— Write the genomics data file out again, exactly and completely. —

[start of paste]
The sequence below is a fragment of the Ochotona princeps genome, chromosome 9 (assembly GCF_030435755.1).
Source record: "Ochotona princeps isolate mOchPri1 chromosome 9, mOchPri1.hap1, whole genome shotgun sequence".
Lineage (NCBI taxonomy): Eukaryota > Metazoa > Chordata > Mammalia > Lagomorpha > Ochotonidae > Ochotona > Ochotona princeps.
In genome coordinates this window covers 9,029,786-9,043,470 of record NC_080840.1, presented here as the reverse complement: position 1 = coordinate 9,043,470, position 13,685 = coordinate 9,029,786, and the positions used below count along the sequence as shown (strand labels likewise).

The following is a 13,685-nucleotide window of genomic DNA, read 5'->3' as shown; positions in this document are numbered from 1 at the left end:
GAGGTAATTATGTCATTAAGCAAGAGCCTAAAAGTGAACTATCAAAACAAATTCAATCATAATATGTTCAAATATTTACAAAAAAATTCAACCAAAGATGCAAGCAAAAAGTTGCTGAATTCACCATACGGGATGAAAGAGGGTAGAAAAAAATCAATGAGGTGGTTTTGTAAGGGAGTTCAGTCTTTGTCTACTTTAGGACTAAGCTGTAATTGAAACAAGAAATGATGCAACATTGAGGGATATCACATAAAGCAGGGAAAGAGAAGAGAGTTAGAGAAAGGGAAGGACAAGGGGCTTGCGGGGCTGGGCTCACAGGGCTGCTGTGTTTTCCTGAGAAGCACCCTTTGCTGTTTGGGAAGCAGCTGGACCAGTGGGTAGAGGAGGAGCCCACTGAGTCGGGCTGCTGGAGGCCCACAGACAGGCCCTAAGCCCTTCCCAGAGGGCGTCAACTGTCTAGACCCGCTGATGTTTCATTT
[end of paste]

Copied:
The sequence below is a fragment of the Ochotona princeps genome, chromosome 9 (assembly GCF_030435755.1).
Source record: "Ochotona princeps isolate mOchPri1 chromosome 9, mOchPri1.hap1, whole genome shotgun sequence".
Lineage (NCBI taxonomy): Eukaryota > Metazoa > Chordata > Mammalia > Lagomorpha > Ochotonidae > Ochotona > Ochotona princeps.
In genome coordinates this window covers 9,029,786-9,043,470 of record NC_080840.1, presented here as the reverse complement: position 1 = coordinate 9,043,470, position 13,685 = coordinate 9,029,786, and the positions used below count along the sequence as shown (strand labels likewise).

The following is a 13,685-nucleotide window of genomic DNA, read 5'->3' as shown; positions in this document are numbered from 1 at the left end:
GAGGTAATTATGTCATTAAGCAAGAGCCTAAAAGTGAACTATCAAAACAAATTCAATCATAATATGTTCAAATATTTACAAAAAAATTCAACCAAAGATGCAAGCAAAAAGTTGCTGAATTCACCATACGGGATGAAAGAGGGTAGAAAAAAATCAATGAGGTGGTTTTGTAAGGGAGTTCAGTCTTTGTCTACTTTAGGACTAAGCTGTAATTGAAACAAGAAATGATGCAACATTGAGGGATATCACATAAAGCAGGGAAAGAGAAGAGAGTTAGAGAAAGGGAAGGACAAGGGGCTTGCGGGGCTGGGCTCACAGGGCTGCTGTGTTTTCCTGAGAAGCACCCTTTGCTGTTTGGGAAGCAGCTGGACCAGTGGGTAGAGGAGGAGCCCACTGAGTCGGGCTGCTGGAGGCCCACAGACAGGCCCTAAGCCCTTCCCAGAGGGCGTCAACTGTCTAGACCCGCTGATGTTTCATTT